However, Vo and Iceland differ from Gangelt in that they used the commonplace PCR tests that identify active Covid-19 cases and would not have found recovered cases.
"The weaknesses of the work in Iceland and Italy were that they were the PCR sampling. So if someone was exposed, say, three or four weeks ago, potentially the PCR test would be negative and yet we know that that person had had that infection," Paynter said.
Other antibody tests
There are other studies that use the antibody tests popularised by the Gangelt survey. Surveys of Santa Clara County and Los Angeles in California have been similarly controversial. The studies concluded that between 2.5 and 4.2 percent of Santa Clara had been infected, as had between 2.8 and 5.6 percent of Los Angeles.
However, both papers have been subjected to intense criticism from other statisticians for projecting the results of a small sample onto much larger populations.
The conclusions are "some numbers that were essentially the product of a statistical error," Andrew Gelman, a professor of statistics and director of the Applied Statistics Center at Columbia University, told Mercury News.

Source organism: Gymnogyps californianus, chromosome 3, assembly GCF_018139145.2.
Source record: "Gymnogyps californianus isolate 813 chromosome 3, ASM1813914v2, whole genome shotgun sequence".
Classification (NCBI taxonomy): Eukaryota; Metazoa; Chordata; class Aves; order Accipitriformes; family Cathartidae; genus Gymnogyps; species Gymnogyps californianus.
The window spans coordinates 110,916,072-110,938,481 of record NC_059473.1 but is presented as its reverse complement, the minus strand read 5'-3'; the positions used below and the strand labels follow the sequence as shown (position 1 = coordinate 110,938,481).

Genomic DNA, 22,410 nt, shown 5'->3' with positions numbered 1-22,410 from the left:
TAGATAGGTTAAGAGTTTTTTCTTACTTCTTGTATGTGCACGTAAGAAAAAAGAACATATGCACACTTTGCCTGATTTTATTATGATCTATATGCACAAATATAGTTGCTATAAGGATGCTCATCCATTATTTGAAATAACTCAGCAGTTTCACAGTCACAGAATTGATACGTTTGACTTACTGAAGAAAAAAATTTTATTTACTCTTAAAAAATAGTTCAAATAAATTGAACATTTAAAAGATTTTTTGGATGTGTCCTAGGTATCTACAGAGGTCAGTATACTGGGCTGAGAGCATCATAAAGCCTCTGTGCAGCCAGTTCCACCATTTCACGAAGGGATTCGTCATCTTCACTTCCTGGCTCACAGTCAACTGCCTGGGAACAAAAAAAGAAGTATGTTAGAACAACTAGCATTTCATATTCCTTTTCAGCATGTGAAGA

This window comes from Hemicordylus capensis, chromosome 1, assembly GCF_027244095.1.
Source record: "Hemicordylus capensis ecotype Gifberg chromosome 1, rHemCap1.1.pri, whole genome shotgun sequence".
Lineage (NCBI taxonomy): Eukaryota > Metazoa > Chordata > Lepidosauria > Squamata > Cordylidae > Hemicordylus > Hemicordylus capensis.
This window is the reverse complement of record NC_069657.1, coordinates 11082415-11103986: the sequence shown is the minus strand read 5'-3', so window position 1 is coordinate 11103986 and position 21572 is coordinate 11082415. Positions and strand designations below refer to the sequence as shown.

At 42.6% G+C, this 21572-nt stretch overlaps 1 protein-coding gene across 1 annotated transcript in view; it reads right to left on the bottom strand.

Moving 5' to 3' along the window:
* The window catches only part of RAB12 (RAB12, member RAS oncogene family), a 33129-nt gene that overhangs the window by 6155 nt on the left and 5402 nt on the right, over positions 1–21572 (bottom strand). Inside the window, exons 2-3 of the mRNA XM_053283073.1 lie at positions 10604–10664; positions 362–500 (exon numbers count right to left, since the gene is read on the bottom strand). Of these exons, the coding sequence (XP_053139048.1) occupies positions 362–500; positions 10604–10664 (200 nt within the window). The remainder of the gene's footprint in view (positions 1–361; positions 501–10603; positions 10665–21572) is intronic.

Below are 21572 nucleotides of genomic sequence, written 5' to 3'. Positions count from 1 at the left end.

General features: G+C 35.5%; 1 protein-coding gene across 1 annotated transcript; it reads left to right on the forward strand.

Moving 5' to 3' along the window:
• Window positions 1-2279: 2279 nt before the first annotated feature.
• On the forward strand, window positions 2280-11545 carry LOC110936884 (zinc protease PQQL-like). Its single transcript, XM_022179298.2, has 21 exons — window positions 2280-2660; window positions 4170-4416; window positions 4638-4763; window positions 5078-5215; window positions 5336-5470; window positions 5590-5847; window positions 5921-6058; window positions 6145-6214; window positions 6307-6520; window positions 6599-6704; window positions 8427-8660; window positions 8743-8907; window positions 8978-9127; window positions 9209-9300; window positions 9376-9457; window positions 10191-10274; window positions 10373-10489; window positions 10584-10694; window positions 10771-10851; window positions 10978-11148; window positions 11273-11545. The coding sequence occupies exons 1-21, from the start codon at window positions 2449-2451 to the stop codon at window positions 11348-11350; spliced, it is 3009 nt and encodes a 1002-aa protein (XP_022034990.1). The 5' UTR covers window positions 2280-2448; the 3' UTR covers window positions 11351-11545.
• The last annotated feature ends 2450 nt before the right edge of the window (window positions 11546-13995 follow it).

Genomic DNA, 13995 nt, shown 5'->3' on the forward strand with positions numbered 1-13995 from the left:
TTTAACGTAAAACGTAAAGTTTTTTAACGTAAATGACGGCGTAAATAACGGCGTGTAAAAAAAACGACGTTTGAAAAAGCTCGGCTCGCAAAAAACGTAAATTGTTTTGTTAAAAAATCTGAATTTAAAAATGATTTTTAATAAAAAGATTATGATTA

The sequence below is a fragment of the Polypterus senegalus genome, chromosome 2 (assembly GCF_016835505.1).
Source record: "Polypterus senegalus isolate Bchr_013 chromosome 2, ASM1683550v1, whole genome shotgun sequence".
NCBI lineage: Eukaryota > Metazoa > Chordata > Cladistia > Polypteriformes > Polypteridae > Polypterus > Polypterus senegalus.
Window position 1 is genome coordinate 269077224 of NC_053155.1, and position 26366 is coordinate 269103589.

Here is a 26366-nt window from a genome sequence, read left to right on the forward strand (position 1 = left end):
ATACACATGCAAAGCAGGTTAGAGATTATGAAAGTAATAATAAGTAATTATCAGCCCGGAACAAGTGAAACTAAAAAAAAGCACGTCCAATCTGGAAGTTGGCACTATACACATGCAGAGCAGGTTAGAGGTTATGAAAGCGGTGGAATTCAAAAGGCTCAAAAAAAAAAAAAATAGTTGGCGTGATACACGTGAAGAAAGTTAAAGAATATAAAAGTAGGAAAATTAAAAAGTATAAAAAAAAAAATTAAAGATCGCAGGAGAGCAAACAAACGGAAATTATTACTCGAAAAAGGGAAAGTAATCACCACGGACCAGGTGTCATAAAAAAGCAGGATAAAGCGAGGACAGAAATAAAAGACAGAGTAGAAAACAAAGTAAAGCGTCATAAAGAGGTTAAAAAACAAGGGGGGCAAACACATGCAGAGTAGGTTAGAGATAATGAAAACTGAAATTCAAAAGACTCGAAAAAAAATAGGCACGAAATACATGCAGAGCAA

"They’re the kind of screw-ups that happen if you want to leap out with an exciting finding and you don’t look too carefully at what you might have done wrong."
Among the criticisms were worries that the study authors might have been biased. Two of the authors of the Santa Clara study, run out of Stanford University, had previously written an op-ed for the Wall Street Journal saying that lockdowns were an overreaction.
The antibody tests themselves came into question as well. Both studies used a test that reported around two false positives for every 371 true negatives. For the Santa Clara sample, which reported 50 positives out of 3330 tests, as many as 18 positive tests could be false.
However, a new antibody study from New York City found 21 percent of a sample group of 3000 there tested positive. While this is significant, it is also far from enough for herd immunity in a city that has already seen 15,000 deaths and 141,000 confirmed cases.